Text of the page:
1) The CENTOS organization is not a "company", nor is the distro a "product". It's an informally-organized open source project, and the Linux distro they produce isn't sold or supported for profit by the project, itself. (There are many other companies that do provide CENTOS support contracts, though, and some of the developers may own/work for some of those companies.)

      2) The health of the CENTOS distro and organization were never "absolutely dependent" on Lance Davis. He controlled the project's domain name registration, the Google AdWords account, and a few other important resources. But these were inconveniences, at worst: Had Lance not responded to the open letter, the rest of the developers would simply have registered a new domain name, set up new repos/wikis/blogs, and copied the project data over. Lance would have been forgotten as the speed bump that he was. (And if Lance breaks his promises AGAIN and fails meet the latest deadlines, this is what we'll see happen.)

      3) Lance Davis didn't "screw off for a few days"--over the course of a year, he repeatedly made and broke promises, and failed to either provide accounting for the project's finances or to turn the relevent logins over to other group members. Then, he just stopped returning phone calls and emails, and he quit attending real-life and IRC meetings. Meanwhile, the Google AdWords account was raking in a few thousand dollars per month, and to all outward appearances, it looked a lot like Lance was just taking it for himself.

    THE REAL STORY:

    The lack of a formal structure (a la nonprofit incorporation, like Fedora or Debian) seems to be CENTOS's biggest problem, and the community's perception of this dispute does cloud the project's future. But like any open-source project, it's impossible for one person to be anything more than an inconvenience.

      * The source code repos and packages are globally mirrored by dozens of independent organizations, and Lance Davis never had control over any of them.

      * Domain registration, hosting, and such are cheap--even if some of the AdWords money were misappropriated, the developers could still pass the hat and/or offload bandwidth to the mirror providers. Hell, they could always move to SourceForge for free, if they were really desperate.

      * As long as the CENTOS core community learns its lesson, here, they can recover and grow stronger than before. They need to incorporate as a not-for-profit foundation, establish a board of directors, executive roles, accounting practices, and all the other structural crap that goes with it. It's not a trivial amount of work (in the US, at least--I don't know about the UK), but this episode demonstrates why successful, influential, long-lived F/OSS groups like the GNU, Debian, etc. have all decided to go this route.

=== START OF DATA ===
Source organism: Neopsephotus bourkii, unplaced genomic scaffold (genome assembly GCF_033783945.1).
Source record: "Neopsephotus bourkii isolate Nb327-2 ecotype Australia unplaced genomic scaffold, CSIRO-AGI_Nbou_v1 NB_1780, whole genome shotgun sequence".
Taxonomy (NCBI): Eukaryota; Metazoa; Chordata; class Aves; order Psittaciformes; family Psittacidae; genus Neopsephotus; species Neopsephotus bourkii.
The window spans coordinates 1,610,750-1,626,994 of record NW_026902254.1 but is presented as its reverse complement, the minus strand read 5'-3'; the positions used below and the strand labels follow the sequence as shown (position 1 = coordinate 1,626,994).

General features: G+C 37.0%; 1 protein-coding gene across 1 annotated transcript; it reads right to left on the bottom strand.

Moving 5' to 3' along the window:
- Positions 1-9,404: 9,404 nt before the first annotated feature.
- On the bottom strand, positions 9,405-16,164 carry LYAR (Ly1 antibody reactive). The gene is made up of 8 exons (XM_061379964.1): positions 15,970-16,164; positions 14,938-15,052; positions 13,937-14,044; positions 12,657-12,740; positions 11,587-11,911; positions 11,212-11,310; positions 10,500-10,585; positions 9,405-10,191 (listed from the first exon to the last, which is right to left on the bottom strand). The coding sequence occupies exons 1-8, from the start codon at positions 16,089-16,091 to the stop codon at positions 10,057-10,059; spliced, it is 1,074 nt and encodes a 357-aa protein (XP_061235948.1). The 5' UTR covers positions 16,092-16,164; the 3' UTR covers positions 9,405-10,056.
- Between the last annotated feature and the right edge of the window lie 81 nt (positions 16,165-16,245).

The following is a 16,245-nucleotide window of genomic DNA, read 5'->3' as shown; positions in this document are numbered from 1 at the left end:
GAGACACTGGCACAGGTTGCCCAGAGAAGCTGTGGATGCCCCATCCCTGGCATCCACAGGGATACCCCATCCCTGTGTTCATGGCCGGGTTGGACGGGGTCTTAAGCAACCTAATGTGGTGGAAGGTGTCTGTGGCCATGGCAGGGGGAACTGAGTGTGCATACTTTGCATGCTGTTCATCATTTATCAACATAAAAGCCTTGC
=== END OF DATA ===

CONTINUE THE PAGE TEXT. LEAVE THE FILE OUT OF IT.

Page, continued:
Finally, on a personal note, I would like to ask yttrstein why he feels compelled to burden the rest of us with his un-informed opinions on this topic. He could have easily researched the issue, in about 5 or 10 minutes, and perhaps contributed something worth reading.

  • by jroysdon (201893) on Saturday August 01, 2009 @03:24PM (#28911493) Homepage

    The developers we and are available and that never changed. Lance hadn't contributed in some time, and was really just wearing the "founder hat" and keys to the centos.org domain, irc found status, and paypal account.

  • Re:More likely (Score:2, Informative)

    by jfp51 (64421) <jfp51 AT hotmail DOT com> on Saturday August 01, 2009 @04:49PM (#28912049) Homepage
    Yes because the switch-over to whatever the 'new' distribution would have been called would have been so complicated, I mean the developers even stated in the open letter that: "(...)hot machines exist to allow for a cutover with a simple one time installation of one RPM package." Debacle indeed...
  • Re:Argentina (Score:3, Informative)

    by thejynxed (831517) on Sunday August 02, 2009 @07:14AM (#28915773) Homepage

    Ahhhh, young grasshoppa'. You shall be enlightened!

    A certain Republican Governor of South Carolina, Mr. Mark Sanford, claimed he was hiking the Appalachian Trail when in actuality, he was in Argentina getting his groove on with his Latina hoochie-mama. He's married, and was quite vocal about being "Pro-Family".

    Hence all of the jokes, and why 9/11 Repugs holding public office are hypocrites of the first magnitude.

There is no royal road to geometry. -- Euclid